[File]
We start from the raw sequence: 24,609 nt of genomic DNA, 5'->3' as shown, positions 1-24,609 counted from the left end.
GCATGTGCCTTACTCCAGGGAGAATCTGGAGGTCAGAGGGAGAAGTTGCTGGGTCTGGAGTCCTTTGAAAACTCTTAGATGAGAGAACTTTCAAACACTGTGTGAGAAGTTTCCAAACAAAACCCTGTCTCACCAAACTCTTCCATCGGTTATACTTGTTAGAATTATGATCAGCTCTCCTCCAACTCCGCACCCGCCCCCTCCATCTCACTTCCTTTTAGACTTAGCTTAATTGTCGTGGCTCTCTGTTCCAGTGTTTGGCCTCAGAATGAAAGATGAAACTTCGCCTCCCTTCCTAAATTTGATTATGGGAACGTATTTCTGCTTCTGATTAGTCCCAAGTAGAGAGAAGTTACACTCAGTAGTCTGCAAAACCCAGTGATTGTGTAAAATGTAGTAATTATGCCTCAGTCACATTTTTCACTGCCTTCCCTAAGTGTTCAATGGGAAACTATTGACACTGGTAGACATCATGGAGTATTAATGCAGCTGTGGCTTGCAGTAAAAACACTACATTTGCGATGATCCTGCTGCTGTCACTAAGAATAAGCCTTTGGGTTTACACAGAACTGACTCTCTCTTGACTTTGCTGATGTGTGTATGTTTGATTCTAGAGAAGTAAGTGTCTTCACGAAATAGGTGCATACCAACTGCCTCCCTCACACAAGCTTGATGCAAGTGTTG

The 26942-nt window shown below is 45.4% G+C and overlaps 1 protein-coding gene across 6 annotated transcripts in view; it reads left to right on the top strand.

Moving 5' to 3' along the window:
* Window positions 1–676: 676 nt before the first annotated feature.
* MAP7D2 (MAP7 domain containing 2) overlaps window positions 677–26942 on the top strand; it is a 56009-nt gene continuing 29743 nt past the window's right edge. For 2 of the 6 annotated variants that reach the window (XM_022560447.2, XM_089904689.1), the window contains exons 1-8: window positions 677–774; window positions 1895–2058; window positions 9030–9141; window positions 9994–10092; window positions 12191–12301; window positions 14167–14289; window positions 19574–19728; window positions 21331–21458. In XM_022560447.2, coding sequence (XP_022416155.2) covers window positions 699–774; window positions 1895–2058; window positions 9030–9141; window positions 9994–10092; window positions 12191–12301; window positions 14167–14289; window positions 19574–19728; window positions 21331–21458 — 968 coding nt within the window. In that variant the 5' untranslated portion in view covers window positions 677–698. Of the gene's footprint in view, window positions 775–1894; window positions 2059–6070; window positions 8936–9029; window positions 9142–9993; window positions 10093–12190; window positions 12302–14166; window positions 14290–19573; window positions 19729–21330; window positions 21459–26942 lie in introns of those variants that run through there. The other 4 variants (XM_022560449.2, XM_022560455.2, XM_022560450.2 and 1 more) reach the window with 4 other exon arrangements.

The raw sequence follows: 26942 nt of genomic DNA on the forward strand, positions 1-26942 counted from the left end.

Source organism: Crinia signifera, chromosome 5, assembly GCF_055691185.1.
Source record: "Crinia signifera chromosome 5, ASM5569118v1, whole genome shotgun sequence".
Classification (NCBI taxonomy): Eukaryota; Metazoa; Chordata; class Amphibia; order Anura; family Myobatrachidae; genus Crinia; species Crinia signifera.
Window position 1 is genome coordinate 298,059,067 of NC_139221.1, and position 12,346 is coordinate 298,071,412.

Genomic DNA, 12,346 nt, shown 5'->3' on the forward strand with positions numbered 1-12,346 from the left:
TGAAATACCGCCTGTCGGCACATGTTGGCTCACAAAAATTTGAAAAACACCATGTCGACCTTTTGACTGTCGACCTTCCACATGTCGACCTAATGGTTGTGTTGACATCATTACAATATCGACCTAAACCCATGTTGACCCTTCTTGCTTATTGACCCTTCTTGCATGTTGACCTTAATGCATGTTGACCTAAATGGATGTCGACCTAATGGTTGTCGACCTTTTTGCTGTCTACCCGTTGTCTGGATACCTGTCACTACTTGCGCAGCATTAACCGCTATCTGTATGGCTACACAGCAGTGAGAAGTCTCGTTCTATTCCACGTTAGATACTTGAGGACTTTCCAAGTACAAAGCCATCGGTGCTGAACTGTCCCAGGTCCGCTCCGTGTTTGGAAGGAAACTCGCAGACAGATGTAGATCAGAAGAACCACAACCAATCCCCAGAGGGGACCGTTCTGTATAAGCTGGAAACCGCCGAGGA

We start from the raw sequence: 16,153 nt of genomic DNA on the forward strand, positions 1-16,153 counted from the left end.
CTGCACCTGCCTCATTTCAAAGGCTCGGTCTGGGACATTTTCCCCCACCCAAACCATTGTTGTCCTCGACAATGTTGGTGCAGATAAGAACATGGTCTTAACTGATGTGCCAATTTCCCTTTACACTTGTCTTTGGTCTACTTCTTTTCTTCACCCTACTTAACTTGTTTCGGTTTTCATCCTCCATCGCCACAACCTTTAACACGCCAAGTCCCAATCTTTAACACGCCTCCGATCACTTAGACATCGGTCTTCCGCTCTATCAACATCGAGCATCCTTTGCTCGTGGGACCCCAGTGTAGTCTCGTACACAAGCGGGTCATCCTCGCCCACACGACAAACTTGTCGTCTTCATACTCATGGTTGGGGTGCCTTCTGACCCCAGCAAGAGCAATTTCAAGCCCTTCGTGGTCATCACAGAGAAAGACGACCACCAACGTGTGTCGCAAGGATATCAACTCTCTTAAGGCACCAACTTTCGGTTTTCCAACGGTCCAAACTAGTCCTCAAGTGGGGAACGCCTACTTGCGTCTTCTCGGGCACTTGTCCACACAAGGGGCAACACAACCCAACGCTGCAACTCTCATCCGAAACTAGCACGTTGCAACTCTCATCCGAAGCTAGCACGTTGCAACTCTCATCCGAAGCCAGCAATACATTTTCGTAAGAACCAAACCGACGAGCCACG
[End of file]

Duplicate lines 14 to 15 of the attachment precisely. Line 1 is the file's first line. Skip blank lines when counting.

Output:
We start from the raw sequence: 16,153 nt of genomic DNA on the forward strand, positions 1-16,153 counted from the left end.
CTGCACCTGCCTCATTTCAAAGGCTCGGTCTGGGACATTTTCCCCCACCCAAACCATTGTTGTCCTCGACAATGTTGGTGCAGATAAGAACATGGTCTTAACTGATGTGCCAATTTCCCTTTACACTTGTCTTTGGTCTACTTCTTTTCTTCACCCTACTTAACTTGTTTCGGTTTTCATCCTCCATCGCCACAACCTTTAACACGCCAAGTCCCAATCTTTAACACGCCTCCGATCACTTAGACATCGGTCTTCCGCTCTATCAACATCGAGCATCCTTTGCTCGTGGGACCCCAGTGTAGTCTCGTACACAAGCGGGTCATCCTCGCCCACACGACAAACTTGTCGTCTTCATACTCATGGTTGGGGTGCCTTCTGACCCCAGCAAGAGCAATTTCAAGCCCTTCGTGGTCATCACAGAGAAAGACGACCACCAACGTGTGTCGCAAGGATATCAACTCTCTTAAGGCACCAACTTTCGGTTTTCCAACGGTCCAAACTAGTCCTCAAGTGGGGAACGCCTACTTGCGTCTTCTCGGGCACTTGTCCACACAAGGGGCAACACAACCCAACGCTGCAACTCTCATCCGAAACTAGCACGTTGCAACTCTCATCCGAAGCTAGCACGTTGCAACTCTCATCCGAAGCCAGCAATACATTTTCGTAAGAACCAAACCGACGAGCCACG